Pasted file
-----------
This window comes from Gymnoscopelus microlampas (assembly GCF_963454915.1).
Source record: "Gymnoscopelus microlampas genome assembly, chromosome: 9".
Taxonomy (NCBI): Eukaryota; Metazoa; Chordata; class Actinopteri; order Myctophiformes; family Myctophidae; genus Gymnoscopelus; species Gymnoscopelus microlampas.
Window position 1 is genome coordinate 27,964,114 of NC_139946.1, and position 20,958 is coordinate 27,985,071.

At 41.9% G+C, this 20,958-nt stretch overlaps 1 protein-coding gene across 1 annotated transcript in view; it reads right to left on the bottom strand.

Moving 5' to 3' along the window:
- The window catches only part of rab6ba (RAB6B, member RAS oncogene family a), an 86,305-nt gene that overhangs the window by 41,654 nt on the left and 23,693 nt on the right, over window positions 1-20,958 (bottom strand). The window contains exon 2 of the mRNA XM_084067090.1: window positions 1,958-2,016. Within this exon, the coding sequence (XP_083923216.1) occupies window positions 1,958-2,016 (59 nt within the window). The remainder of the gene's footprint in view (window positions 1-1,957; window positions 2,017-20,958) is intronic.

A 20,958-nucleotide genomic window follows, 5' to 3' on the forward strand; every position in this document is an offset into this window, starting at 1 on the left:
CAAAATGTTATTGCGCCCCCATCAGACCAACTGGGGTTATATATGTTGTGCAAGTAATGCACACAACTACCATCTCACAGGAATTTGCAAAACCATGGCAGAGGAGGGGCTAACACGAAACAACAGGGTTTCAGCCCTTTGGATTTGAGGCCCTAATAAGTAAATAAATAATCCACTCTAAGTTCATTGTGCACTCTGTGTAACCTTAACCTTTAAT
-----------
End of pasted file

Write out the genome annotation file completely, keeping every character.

This window comes from Gymnoscopelus microlampas (assembly GCF_963454915.1).
Source record: "Gymnoscopelus microlampas genome assembly, chromosome: 9".
Taxonomy (NCBI): Eukaryota; Metazoa; Chordata; class Actinopteri; order Myctophiformes; family Myctophidae; genus Gymnoscopelus; species Gymnoscopelus microlampas.
Window position 1 is genome coordinate 27,964,114 of NC_139946.1, and position 20,958 is coordinate 27,985,071.

At 41.9% G+C, this 20,958-nt stretch overlaps 1 protein-coding gene across 1 annotated transcript in view; it reads right to left on the bottom strand.

Moving 5' to 3' along the window:
- The window catches only part of rab6ba (RAB6B, member RAS oncogene family a), an 86,305-nt gene that overhangs the window by 41,654 nt on the left and 23,693 nt on the right, over window positions 1-20,958 (bottom strand). The window contains exon 2 of the mRNA XM_084067090.1: window positions 1,958-2,016. Within this exon, the coding sequence (XP_083923216.1) occupies window positions 1,958-2,016 (59 nt within the window). The remainder of the gene's footprint in view (window positions 1-1,957; window positions 2,017-20,958) is intronic.

A 20,958-nucleotide genomic window follows, 5' to 3' on the forward strand; every position in this document is an offset into this window, starting at 1 on the left:
CAAAATGTTATTGCGCCCCCATCAGACCAACTGGGGTTATATATGTTGTGCAAGTAATGCACACAACTACCATCTCACAGGAATTTGCAAAACCATGGCAGAGGAGGGGCTAACACGAAACAACAGGGTTTCAGCCCTTTGGATTTGAGGCCCTAATAAGTAAATAAATAATCCACTCTAAGTTCATTGTGCACTCTGTGTAACCTTAACCTTTAAT